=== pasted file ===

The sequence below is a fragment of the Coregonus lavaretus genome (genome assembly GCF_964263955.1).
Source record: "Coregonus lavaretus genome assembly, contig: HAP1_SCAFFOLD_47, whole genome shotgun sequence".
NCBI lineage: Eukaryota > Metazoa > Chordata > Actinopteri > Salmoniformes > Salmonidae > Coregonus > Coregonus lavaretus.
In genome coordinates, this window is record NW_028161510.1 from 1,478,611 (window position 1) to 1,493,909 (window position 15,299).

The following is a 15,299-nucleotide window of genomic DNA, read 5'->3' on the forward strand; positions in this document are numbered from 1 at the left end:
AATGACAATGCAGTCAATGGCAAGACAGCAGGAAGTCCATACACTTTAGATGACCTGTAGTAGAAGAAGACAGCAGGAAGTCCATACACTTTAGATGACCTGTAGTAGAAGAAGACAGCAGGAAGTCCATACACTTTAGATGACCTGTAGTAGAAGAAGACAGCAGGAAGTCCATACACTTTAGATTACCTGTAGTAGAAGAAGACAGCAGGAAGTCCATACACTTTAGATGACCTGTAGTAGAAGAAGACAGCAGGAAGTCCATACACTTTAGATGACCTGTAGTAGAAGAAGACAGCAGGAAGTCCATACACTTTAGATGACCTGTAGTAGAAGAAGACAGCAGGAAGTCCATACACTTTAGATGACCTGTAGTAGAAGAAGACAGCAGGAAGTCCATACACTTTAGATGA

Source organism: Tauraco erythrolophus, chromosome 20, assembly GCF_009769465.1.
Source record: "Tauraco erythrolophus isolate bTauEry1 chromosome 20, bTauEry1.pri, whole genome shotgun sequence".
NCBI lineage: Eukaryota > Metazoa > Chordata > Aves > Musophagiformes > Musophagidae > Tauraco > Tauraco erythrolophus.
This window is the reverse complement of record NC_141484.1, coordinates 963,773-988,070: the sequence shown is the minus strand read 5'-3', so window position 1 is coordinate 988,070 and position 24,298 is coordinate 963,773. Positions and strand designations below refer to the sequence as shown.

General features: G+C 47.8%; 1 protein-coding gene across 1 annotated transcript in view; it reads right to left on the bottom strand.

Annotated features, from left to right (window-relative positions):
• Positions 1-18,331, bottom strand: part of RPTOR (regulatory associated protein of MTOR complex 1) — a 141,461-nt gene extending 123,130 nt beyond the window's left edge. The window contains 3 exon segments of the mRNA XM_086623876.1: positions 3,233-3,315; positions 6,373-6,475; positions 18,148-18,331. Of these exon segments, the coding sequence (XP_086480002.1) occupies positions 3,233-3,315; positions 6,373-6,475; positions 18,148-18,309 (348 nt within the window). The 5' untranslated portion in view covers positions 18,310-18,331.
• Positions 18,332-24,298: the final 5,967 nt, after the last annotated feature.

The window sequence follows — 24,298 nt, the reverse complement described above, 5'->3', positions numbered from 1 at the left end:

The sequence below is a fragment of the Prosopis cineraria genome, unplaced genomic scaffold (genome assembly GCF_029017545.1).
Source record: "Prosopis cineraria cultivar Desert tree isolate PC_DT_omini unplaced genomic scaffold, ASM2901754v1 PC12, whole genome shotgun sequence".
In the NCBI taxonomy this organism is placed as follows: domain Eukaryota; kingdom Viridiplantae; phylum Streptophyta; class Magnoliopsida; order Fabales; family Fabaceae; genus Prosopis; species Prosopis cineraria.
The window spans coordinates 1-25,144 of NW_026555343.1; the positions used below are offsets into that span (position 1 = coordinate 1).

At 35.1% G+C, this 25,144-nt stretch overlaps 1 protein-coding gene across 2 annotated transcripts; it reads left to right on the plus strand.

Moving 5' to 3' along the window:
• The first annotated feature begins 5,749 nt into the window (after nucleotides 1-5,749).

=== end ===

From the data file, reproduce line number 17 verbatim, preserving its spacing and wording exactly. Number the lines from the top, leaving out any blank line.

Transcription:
Source record: "Prosopis cineraria cultivar Desert tree isolate PC_DT_omini unplaced genomic scaffold, ASM2901754v1 PC12, whole genome shotgun sequence".